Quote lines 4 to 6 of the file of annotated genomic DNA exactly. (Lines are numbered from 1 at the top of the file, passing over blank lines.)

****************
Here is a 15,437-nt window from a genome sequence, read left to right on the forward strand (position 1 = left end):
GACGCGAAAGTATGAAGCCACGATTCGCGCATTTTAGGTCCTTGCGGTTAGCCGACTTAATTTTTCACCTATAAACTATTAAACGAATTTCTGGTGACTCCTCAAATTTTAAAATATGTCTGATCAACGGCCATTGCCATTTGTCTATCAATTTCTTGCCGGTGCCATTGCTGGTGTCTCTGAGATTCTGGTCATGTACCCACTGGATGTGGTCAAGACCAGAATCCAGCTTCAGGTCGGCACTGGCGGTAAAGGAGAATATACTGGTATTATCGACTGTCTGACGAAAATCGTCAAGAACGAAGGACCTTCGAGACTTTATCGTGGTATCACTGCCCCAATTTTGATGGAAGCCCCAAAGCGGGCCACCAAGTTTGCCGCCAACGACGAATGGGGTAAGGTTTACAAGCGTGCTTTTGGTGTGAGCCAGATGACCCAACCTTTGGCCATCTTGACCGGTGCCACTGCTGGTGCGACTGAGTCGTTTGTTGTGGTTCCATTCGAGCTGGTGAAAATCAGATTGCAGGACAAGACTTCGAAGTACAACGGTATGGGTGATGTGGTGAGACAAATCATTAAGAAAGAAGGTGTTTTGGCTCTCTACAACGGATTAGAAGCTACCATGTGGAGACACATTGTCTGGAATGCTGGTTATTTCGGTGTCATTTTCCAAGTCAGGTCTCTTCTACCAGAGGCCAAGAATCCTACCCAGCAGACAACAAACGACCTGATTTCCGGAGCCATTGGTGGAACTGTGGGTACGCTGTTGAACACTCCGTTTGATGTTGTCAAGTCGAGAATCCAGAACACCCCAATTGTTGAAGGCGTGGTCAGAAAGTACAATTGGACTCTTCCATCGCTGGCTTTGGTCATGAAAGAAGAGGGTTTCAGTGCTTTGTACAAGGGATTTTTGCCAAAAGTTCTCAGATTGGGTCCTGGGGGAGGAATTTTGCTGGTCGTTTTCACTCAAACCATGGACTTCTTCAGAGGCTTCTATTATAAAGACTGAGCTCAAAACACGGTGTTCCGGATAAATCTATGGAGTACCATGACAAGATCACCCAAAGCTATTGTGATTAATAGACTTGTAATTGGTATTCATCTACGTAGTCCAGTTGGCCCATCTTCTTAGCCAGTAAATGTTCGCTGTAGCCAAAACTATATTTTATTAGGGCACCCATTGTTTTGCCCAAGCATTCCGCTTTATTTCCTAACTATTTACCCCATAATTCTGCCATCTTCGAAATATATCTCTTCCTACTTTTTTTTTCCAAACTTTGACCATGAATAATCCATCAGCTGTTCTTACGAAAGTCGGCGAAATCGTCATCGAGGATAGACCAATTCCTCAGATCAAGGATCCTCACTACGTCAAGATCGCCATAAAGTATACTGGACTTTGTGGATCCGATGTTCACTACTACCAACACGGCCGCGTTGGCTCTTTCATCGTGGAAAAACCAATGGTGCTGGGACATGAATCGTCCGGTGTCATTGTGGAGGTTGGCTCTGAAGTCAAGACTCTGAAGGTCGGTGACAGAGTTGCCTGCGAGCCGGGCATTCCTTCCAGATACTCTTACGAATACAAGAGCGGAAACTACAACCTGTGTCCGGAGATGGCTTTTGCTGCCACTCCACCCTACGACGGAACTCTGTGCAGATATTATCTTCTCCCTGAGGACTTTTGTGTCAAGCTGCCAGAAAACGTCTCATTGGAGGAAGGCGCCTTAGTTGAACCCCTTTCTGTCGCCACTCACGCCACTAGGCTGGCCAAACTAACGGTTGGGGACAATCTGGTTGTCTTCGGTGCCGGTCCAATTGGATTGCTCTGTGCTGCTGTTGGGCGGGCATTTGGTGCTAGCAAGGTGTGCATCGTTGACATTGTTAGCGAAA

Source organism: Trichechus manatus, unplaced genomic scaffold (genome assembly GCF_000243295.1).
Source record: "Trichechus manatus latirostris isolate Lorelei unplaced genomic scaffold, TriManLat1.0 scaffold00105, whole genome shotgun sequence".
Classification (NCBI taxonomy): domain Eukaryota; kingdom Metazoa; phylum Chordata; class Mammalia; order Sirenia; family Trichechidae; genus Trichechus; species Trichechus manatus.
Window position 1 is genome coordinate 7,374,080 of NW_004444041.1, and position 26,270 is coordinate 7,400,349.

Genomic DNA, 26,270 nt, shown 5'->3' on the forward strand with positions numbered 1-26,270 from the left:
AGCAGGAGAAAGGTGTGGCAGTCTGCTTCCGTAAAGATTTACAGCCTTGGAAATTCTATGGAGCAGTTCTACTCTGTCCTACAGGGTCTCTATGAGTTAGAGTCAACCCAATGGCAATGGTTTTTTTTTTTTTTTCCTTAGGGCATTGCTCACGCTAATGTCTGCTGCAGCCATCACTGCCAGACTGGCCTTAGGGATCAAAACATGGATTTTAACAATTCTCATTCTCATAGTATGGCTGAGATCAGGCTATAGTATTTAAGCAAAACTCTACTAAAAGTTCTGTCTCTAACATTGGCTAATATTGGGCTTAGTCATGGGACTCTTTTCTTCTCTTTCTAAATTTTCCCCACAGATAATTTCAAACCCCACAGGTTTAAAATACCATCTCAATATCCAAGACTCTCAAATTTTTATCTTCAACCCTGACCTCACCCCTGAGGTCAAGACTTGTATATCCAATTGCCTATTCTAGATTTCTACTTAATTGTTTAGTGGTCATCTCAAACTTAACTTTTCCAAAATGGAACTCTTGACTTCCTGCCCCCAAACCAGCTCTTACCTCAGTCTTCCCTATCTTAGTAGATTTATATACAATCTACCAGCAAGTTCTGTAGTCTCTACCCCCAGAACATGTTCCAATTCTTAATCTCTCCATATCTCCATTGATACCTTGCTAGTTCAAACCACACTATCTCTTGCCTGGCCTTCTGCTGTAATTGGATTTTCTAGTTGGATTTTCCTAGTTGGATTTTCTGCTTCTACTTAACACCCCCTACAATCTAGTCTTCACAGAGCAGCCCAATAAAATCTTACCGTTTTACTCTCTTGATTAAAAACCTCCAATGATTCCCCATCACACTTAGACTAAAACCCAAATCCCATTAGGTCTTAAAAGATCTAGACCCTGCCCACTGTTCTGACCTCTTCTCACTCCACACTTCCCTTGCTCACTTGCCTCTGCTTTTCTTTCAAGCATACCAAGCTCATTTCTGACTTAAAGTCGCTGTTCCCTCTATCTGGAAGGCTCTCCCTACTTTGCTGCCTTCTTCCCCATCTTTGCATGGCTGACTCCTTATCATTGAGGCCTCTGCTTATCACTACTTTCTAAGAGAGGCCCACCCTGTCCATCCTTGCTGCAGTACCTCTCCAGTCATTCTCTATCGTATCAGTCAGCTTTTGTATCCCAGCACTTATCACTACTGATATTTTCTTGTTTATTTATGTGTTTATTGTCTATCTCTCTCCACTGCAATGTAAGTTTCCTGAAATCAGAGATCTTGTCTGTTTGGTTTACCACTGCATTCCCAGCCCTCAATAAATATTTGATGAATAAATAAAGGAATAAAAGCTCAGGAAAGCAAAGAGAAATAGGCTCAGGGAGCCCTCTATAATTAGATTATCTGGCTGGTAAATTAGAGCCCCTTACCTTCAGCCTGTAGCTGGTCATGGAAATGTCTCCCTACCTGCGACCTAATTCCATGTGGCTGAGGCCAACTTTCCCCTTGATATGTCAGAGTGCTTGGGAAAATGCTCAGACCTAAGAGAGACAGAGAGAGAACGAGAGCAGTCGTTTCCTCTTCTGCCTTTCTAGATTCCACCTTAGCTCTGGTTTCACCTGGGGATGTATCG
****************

Source record: "Trichechus manatus latirostris isolate Lorelei unplaced genomic scaffold, TriManLat1.0 scaffold00105, whole genome shotgun sequence".
Classification (NCBI taxonomy): domain Eukaryota; kingdom Metazoa; phylum Chordata; class Mammalia; order Sirenia; family Trichechidae; genus Trichechus; species Trichechus manatus.
Window position 1 is genome coordinate 7,374,080 of NW_004444041.1, and position 26,270 is coordinate 7,400,349.